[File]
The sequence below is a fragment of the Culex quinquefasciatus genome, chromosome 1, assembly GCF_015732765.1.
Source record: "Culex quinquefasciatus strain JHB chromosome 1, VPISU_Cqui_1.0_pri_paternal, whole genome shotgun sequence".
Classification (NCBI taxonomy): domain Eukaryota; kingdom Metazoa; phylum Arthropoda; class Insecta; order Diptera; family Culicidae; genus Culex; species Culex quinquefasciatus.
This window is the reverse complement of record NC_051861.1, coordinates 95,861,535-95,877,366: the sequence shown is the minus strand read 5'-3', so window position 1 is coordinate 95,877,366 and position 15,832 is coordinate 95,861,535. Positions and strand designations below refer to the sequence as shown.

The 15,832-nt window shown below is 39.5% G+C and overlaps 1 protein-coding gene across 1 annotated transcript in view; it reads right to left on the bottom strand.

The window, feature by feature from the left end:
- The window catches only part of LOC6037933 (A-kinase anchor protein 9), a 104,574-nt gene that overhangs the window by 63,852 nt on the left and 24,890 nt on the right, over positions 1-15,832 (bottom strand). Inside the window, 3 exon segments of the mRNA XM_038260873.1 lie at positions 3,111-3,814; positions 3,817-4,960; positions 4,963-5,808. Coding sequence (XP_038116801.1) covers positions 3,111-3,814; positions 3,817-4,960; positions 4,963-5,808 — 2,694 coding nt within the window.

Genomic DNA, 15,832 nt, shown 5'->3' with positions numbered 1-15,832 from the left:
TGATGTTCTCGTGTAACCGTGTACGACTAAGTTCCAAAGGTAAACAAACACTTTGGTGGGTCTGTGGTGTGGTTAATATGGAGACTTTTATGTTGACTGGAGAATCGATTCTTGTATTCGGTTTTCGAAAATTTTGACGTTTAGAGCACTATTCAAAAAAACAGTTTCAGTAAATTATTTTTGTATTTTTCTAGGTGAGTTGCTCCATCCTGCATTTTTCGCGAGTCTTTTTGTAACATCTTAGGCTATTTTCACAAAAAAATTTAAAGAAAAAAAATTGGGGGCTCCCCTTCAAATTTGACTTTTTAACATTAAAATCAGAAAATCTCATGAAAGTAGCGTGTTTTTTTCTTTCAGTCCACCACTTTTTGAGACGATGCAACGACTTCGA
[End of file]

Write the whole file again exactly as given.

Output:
The sequence below is a fragment of the Culex quinquefasciatus genome, chromosome 1, assembly GCF_015732765.1.
Source record: "Culex quinquefasciatus strain JHB chromosome 1, VPISU_Cqui_1.0_pri_paternal, whole genome shotgun sequence".
Classification (NCBI taxonomy): domain Eukaryota; kingdom Metazoa; phylum Arthropoda; class Insecta; order Diptera; family Culicidae; genus Culex; species Culex quinquefasciatus.
This window is the reverse complement of record NC_051861.1, coordinates 95,861,535-95,877,366: the sequence shown is the minus strand read 5'-3', so window position 1 is coordinate 95,877,366 and position 15,832 is coordinate 95,861,535. Positions and strand designations below refer to the sequence as shown.

The 15,832-nt window shown below is 39.5% G+C and overlaps 1 protein-coding gene across 1 annotated transcript in view; it reads right to left on the bottom strand.

The window, feature by feature from the left end:
- The window catches only part of LOC6037933 (A-kinase anchor protein 9), a 104,574-nt gene that overhangs the window by 63,852 nt on the left and 24,890 nt on the right, over positions 1-15,832 (bottom strand). Inside the window, 3 exon segments of the mRNA XM_038260873.1 lie at positions 3,111-3,814; positions 3,817-4,960; positions 4,963-5,808. Coding sequence (XP_038116801.1) covers positions 3,111-3,814; positions 3,817-4,960; positions 4,963-5,808 — 2,694 coding nt within the window.

Genomic DNA, 15,832 nt, shown 5'->3' with positions numbered 1-15,832 from the left:
TGATGTTCTCGTGTAACCGTGTACGACTAAGTTCCAAAGGTAAACAAACACTTTGGTGGGTCTGTGGTGTGGTTAATATGGAGACTTTTATGTTGACTGGAGAATCGATTCTTGTATTCGGTTTTCGAAAATTTTGACGTTTAGAGCACTATTCAAAAAAACAGTTTCAGTAAATTATTTTTGTATTTTTCTAGGTGAGTTGCTCCATCCTGCATTTTTCGCGAGTCTTTTTGTAACATCTTAGGCTATTTTCACAAAAAAATTTAAAGAAAAAAAATTGGGGGCTCCCCTTCAAATTTGACTTTTTAACATTAAAATCAGAAAATCTCATGAAAGTAGCGTGTTTTTTTCTTTCAGTCCACCACTTTTTGAGACGATGCAACGACTTCGA